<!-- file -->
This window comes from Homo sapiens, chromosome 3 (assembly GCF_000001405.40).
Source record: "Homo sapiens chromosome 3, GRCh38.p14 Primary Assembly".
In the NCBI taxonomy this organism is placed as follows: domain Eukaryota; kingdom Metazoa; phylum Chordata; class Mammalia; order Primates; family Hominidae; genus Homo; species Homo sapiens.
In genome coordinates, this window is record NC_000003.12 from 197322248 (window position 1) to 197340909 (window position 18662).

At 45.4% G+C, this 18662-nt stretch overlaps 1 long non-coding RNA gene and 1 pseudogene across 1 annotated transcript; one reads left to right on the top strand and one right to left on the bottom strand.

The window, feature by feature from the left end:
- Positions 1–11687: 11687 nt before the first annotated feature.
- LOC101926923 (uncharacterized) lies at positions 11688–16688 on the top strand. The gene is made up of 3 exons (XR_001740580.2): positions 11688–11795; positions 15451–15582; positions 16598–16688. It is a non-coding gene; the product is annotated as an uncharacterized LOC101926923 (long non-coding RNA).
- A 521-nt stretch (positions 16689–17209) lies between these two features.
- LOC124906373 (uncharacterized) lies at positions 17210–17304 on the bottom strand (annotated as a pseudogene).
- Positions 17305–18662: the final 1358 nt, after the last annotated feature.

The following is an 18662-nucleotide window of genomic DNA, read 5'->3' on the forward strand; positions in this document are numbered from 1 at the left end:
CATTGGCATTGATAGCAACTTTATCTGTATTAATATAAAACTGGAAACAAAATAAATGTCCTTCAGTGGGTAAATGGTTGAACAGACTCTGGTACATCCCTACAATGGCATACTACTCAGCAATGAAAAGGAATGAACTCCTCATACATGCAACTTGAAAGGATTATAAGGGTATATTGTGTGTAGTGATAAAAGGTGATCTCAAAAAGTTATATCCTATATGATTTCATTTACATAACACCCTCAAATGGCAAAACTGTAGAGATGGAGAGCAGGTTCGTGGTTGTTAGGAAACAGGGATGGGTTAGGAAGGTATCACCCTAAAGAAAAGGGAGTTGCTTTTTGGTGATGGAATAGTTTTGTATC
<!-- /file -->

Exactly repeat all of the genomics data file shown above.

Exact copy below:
This window comes from Homo sapiens, chromosome 3 (assembly GCF_000001405.40).
Source record: "Homo sapiens chromosome 3, GRCh38.p14 Primary Assembly".
In the NCBI taxonomy this organism is placed as follows: domain Eukaryota; kingdom Metazoa; phylum Chordata; class Mammalia; order Primates; family Hominidae; genus Homo; species Homo sapiens.
In genome coordinates, this window is record NC_000003.12 from 197322248 (window position 1) to 197340909 (window position 18662).

At 45.4% G+C, this 18662-nt stretch overlaps 1 long non-coding RNA gene and 1 pseudogene across 1 annotated transcript; one reads left to right on the top strand and one right to left on the bottom strand.

The window, feature by feature from the left end:
- Positions 1–11687: 11687 nt before the first annotated feature.
- LOC101926923 (uncharacterized) lies at positions 11688–16688 on the top strand. The gene is made up of 3 exons (XR_001740580.2): positions 11688–11795; positions 15451–15582; positions 16598–16688. It is a non-coding gene; the product is annotated as an uncharacterized LOC101926923 (long non-coding RNA).
- A 521-nt stretch (positions 16689–17209) lies between these two features.
- LOC124906373 (uncharacterized) lies at positions 17210–17304 on the bottom strand (annotated as a pseudogene).
- Positions 17305–18662: the final 1358 nt, after the last annotated feature.

The following is an 18662-nucleotide window of genomic DNA, read 5'->3' on the forward strand; positions in this document are numbered from 1 at the left end:
CATTGGCATTGATAGCAACTTTATCTGTATTAATATAAAACTGGAAACAAAATAAATGTCCTTCAGTGGGTAAATGGTTGAACAGACTCTGGTACATCCCTACAATGGCATACTACTCAGCAATGAAAAGGAATGAACTCCTCATACATGCAACTTGAAAGGATTATAAGGGTATATTGTGTGTAGTGATAAAAGGTGATCTCAAAAAGTTATATCCTATATGATTTCATTTACATAACACCCTCAAATGGCAAAACTGTAGAGATGGAGAGCAGGTTCGTGGTTGTTAGGAAACAGGGATGGGTTAGGAAGGTATCACCCTAAAGAAAAGGGAGTTGCTTTTTGGTGATGGAATAGTTTTGTATC